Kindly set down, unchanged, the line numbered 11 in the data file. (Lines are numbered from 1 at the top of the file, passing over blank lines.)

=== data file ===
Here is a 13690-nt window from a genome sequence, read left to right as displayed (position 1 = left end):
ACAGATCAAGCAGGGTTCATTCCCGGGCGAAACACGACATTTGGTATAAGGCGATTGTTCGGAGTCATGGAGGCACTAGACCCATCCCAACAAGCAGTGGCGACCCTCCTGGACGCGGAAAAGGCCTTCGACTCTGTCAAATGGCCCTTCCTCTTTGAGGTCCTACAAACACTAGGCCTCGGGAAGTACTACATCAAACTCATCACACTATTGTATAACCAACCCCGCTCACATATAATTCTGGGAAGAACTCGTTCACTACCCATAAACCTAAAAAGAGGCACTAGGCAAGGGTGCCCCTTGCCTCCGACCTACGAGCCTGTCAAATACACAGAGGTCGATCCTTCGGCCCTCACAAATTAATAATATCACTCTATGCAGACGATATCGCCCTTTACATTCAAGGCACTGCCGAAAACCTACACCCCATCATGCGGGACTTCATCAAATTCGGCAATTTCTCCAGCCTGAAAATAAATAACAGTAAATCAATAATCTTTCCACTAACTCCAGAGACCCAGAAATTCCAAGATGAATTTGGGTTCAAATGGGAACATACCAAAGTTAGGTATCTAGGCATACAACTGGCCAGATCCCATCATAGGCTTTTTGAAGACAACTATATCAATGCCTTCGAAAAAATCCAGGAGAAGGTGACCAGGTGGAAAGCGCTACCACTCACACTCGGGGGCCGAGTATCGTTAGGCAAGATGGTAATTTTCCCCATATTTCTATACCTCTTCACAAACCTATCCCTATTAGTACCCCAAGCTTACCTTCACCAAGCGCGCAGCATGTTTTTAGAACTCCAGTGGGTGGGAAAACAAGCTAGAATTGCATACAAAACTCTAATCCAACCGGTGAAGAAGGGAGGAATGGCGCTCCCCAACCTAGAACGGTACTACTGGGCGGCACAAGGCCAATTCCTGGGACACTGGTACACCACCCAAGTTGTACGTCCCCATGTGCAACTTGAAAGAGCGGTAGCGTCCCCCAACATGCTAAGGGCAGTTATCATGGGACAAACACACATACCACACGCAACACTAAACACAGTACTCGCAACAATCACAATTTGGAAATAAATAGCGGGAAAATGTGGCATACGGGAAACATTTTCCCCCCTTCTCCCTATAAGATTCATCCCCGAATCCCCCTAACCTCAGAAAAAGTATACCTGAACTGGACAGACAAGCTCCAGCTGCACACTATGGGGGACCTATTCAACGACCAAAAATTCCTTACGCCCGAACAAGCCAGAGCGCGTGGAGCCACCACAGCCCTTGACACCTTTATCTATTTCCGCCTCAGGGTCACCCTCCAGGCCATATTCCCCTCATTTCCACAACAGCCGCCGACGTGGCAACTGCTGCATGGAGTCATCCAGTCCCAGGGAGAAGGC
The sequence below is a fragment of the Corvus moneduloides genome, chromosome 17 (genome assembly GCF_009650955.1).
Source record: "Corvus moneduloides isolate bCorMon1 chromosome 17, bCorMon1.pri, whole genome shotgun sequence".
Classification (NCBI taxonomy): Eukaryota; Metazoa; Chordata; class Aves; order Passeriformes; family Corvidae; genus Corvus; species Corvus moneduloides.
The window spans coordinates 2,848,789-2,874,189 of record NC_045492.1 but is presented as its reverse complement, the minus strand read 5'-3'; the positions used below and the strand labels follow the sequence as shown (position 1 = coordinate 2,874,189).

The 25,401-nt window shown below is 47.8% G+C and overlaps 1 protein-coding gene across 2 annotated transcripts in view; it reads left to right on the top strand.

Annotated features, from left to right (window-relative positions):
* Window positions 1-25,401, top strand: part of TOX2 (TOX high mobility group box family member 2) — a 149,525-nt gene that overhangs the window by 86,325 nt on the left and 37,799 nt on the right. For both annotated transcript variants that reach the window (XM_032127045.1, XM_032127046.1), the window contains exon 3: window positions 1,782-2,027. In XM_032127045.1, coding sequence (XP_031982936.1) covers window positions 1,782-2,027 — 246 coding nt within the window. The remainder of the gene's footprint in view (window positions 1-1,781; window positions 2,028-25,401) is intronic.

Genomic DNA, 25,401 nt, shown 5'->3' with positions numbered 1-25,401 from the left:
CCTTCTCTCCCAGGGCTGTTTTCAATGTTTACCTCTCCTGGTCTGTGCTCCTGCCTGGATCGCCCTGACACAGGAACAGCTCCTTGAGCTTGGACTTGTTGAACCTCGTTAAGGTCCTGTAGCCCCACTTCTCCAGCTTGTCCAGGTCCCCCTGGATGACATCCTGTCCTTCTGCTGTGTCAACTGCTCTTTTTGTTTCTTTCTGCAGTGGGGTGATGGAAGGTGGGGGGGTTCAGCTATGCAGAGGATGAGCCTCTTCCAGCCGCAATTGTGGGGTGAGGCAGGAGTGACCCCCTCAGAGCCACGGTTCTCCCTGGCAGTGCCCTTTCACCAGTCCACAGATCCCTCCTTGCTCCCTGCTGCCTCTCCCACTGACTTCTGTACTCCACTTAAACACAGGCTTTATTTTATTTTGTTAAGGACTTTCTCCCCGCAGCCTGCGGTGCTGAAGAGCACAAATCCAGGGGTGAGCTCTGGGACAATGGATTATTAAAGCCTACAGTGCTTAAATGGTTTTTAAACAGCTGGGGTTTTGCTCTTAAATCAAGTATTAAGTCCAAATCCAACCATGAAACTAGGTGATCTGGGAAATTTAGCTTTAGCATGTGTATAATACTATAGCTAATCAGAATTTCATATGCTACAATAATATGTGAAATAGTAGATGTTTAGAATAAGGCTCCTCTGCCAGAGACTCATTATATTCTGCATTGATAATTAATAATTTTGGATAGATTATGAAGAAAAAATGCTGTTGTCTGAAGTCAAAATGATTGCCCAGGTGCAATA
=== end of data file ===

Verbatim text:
CCTTCTCTCCCAGGGCTGTTTTCAATGTTTACCTCTCCTGGTCTGTGCTCCTGCCTGGATCGCCCTGACACAGGAACAGCTCCTTGAGCTTGGACTTGTTGAACCTCGTTAAGGTCCTGTAGCCCCACTTCTCCAGCTTGTCCAGGTCCCCCTGGATGACATCCTGTCCTTCTGCTGTGTCAACTGCTCTTTTTGTTTCTTTCTGCAGTGGGGTGATGGAAGGTGGGGGGGTTCAGCTATGCAGAGGATGAGCCTCTTCCAGCCGCAATTGTGGGGTGAGGCAGGAGTGACCCCCTCAGAGCCACGGTTCTCCCTGGCAGTGCCCTTTCACCAGTCCACAGATCCCTCCTTGCTCCCTGCTGCCTCTCCCACTGACTTCTGTACTCCACTTAAACACAGGCTTTATTTTATTTTGTTAAGGACTTTCTCCCCGCAGCCTGCGGTGCTGAAGAGCACAAATCCAGGGGTGAGCTCTGGGACAATGGATTATTAAAGCCTACAGTGCTTAAATGGTTTTTAAACAGCTGGGGTTTTGCTCTTAAATCAAGTATTAAGTCCAAATCCAACCATGAAACTAGGTGATCTGGGAAATTTAGCTTTAGCATGTGTATAATACTATAGCTAATCAGAATTTCATATGCTACAATAATATGTGAAATAGTAGATGTTTAGAATAAGGCTCCTCTGCCAGAGACTCATTATATTCTGCATTGATAATTAATAATTTTGGATAGATTATGAAGAAAAAATGCTGTTGTCTGAAGTCAAAATGATTGCCCAGGTGCAATA